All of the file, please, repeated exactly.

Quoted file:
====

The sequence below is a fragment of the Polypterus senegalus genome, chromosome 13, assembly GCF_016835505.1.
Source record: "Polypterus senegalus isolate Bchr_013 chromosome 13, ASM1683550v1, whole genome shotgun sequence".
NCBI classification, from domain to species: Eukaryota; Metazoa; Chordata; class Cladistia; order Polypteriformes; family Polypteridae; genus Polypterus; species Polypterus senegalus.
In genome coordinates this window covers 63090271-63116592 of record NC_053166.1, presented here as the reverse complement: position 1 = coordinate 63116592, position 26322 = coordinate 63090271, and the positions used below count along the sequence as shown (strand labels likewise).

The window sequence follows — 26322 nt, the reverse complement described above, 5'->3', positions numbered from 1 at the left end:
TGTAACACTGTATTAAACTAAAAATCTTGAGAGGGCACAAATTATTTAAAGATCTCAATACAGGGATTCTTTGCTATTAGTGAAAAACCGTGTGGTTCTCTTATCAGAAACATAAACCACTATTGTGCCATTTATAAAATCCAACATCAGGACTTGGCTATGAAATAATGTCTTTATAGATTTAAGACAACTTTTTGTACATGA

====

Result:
The sequence below is a fragment of the Polypterus senegalus genome, chromosome 13, assembly GCF_016835505.1.
Source record: "Polypterus senegalus isolate Bchr_013 chromosome 13, ASM1683550v1, whole genome shotgun sequence".
NCBI classification, from domain to species: Eukaryota; Metazoa; Chordata; class Cladistia; order Polypteriformes; family Polypteridae; genus Polypterus; species Polypterus senegalus.
In genome coordinates this window covers 63090271-63116592 of record NC_053166.1, presented here as the reverse complement: position 1 = coordinate 63116592, position 26322 = coordinate 63090271, and the positions used below count along the sequence as shown (strand labels likewise).

The window sequence follows — 26322 nt, the reverse complement described above, 5'->3', positions numbered from 1 at the left end:
TGTAACACTGTATTAAACTAAAAATCTTGAGAGGGCACAAATTATTTAAAGATCTCAATACAGGGATTCTTTGCTATTAGTGAAAAACCGTGTGGTTCTCTTATCAGAAACATAAACCACTATTGTGCCATTTATAAAATCCAACATCAGGACTTGGCTATGAAATAATGTCTTTATAGATTTAAGACAACTTTTTGTACATGA